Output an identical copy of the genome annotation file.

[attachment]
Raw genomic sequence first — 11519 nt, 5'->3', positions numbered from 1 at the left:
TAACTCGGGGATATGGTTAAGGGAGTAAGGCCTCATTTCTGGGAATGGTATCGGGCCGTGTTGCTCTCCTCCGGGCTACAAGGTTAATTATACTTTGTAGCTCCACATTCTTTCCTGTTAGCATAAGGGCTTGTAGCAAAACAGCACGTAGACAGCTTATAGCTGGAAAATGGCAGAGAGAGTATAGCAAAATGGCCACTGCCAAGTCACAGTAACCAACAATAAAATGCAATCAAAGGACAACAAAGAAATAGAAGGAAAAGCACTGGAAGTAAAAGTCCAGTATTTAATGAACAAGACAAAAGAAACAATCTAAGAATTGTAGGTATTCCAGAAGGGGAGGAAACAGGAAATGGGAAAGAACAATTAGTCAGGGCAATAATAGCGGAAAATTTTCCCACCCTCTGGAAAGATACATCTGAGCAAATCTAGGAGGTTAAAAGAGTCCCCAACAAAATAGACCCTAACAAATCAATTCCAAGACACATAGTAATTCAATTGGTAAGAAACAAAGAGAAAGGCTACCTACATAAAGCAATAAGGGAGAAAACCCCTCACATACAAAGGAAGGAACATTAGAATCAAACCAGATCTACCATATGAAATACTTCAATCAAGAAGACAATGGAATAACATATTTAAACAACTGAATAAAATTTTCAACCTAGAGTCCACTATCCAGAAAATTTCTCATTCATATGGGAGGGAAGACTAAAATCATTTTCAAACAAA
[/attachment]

Raw genomic sequence first — 11519 nt, 5'->3', positions numbered from 1 at the left:
TAACTCGGGGATATGGTTAAGGGAGTAAGGCCTCATTTCTGGGAATGGTATCGGGCCGTGTTGCTCTCCTCCGGGCTACAAGGTTAATTATACTTTGTAGCTCCACATTCTTTCCTGTTAGCATAAGGGCTTGTAGCAAAACAGCACGTAGACAGCTTATAGCTGGAAAATGGCAGAGAGAGTATAGCAAAATGGCCACTGCCAAGTCACAGTAACCAACAATAAAATGCAATCAAAGGACAACAAAGAAATAGAAGGAAAAGCACTGGAAGTAAAAGTCCAGTATTTAATGAACAAGACAAAAGAAACAATCTAAGAATTGTAGGTATTCCAGAAGGGGAGGAAACAGGAAATGGGAAAGAACAATTAGTCAGGGCAATAATAGCGGAAAATTTTCCCACCCTCTGGAAAGATACATCTGAGCAAATCTAGGAGGTTAAAAGAGTCCCCAACAAAATAGACCCTAACAAATCAATTCCAAGACACATAGTAATTCAATTGGTAAGAAACAAAGAGAAAGGCTACCTACATAAAGCAATAAGGGAGAAAACCCCTCACATACAAAGGAAGGAACATTAGAATCAAACCAGATCTACCATATGAAATACTTCAATCAAGAAGACAATGGAATAACATATTTAAACAACTGAATAAAATTTTCAACCTAGAGTCCACTATCCAGAAAATTTCTCATTCATATGGGAGGGAAGACTAAAATCATTTTCAAACAAA